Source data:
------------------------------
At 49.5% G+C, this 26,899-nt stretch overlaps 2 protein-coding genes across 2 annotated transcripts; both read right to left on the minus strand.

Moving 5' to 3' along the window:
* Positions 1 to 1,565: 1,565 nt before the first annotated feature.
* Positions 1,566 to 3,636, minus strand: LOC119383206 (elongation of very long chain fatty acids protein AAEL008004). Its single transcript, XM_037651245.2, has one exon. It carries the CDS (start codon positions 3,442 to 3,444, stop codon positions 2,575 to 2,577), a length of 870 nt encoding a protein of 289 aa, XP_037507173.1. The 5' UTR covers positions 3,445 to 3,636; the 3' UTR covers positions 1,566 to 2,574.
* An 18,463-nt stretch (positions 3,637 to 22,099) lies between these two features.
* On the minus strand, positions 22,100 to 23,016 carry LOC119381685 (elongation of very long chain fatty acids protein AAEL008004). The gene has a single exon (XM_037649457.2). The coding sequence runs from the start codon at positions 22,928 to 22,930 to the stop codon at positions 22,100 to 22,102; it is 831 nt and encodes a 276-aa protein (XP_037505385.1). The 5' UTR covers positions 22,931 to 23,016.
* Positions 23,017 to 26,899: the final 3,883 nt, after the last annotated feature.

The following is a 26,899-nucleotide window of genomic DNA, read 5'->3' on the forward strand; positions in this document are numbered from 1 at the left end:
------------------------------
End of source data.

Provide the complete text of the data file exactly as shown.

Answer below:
At 49.5% G+C, this 26,899-nt stretch overlaps 2 protein-coding genes across 2 annotated transcripts; both read right to left on the minus strand.

Moving 5' to 3' along the window:
* Positions 1 to 1,565: 1,565 nt before the first annotated feature.
* Positions 1,566 to 3,636, minus strand: LOC119383206 (elongation of very long chain fatty acids protein AAEL008004). Its single transcript, XM_037651245.2, has one exon. It carries the CDS (start codon positions 3,442 to 3,444, stop codon positions 2,575 to 2,577), a length of 870 nt encoding a protein of 289 aa, XP_037507173.1. The 5' UTR covers positions 3,445 to 3,636; the 3' UTR covers positions 1,566 to 2,574.
* An 18,463-nt stretch (positions 3,637 to 22,099) lies between these two features.
* On the minus strand, positions 22,100 to 23,016 carry LOC119381685 (elongation of very long chain fatty acids protein AAEL008004). The gene has a single exon (XM_037649457.2). The coding sequence runs from the start codon at positions 22,928 to 22,930 to the stop codon at positions 22,100 to 22,102; it is 831 nt and encodes a 276-aa protein (XP_037505385.1). The 5' UTR covers positions 22,931 to 23,016.
* Positions 23,017 to 26,899: the final 3,883 nt, after the last annotated feature.

The following is a 26,899-nucleotide window of genomic DNA, read 5'->3' on the forward strand; positions in this document are numbered from 1 at the left end: